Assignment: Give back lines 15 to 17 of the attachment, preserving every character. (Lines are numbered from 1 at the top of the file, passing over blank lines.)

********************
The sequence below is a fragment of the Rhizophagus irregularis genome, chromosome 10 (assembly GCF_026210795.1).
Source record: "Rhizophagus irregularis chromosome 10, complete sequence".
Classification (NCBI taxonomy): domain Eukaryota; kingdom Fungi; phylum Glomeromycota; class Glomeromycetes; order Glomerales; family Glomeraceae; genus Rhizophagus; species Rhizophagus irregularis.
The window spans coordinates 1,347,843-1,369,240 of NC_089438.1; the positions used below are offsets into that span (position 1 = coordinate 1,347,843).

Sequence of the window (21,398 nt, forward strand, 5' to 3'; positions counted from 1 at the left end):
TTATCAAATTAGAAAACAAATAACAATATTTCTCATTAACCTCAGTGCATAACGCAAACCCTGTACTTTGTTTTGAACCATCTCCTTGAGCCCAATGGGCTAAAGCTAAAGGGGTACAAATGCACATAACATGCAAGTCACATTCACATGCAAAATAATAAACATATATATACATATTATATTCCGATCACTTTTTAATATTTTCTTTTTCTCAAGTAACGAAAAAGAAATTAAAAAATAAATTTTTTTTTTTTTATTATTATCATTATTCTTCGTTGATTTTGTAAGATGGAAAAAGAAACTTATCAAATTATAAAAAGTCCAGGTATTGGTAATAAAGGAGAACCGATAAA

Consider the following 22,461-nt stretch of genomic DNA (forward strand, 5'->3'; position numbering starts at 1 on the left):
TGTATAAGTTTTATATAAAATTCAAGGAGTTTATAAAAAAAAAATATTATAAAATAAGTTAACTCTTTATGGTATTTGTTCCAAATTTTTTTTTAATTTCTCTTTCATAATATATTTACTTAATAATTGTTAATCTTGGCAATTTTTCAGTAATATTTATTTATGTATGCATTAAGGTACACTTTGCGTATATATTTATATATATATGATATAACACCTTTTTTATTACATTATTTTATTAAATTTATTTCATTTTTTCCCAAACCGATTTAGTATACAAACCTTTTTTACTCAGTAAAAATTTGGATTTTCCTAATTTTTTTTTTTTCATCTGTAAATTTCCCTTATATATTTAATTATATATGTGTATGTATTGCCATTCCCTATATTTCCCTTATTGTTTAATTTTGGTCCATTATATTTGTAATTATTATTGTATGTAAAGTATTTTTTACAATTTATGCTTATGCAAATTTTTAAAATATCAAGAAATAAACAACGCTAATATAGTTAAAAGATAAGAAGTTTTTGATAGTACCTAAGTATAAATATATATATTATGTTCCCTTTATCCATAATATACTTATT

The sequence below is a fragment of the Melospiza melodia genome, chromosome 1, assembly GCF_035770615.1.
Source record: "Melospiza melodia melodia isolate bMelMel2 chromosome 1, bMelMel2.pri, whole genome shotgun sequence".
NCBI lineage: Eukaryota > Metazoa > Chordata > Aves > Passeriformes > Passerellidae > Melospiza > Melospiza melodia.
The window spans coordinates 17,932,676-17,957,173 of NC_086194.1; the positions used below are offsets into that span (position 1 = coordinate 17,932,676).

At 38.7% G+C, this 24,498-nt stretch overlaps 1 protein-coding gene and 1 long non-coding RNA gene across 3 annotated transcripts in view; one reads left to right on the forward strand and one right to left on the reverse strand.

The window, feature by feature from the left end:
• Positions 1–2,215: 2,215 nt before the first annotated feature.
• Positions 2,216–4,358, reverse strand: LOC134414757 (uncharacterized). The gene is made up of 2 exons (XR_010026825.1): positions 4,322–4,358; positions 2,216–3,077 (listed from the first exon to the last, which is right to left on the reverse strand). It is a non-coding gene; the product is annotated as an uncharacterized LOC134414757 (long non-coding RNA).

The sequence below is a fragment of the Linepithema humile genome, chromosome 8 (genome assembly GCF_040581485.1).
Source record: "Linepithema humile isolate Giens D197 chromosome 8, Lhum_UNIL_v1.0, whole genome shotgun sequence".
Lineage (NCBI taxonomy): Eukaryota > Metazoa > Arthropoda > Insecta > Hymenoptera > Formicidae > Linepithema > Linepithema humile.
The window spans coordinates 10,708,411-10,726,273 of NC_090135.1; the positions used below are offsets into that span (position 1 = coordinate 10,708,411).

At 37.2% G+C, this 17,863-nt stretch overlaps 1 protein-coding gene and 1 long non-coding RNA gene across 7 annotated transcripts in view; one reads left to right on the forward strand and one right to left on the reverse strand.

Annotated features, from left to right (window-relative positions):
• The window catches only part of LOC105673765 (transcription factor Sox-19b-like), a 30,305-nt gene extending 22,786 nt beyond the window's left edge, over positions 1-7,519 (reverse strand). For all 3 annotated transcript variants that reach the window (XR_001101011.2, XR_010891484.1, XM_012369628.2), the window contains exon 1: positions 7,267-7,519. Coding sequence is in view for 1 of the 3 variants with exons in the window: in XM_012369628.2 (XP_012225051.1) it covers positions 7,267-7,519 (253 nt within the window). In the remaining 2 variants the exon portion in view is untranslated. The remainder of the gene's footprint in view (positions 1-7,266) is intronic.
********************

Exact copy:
• Positions 1–2,215: 2,215 nt before the first annotated feature.
• Positions 2,216–4,358, reverse strand: LOC134414757 (uncharacterized). The gene is made up of 2 exons (XR_010026825.1): positions 4,322–4,358; positions 2,216–3,077 (listed from the first exon to the last, which is right to left on the reverse strand). It is a non-coding gene; the product is annotated as an uncharacterized LOC134414757 (long non-coding RNA).

The sequence below is a fragment of the Linepithema humile genome, chromosome 8 (genome assembly GCF_040581485.1).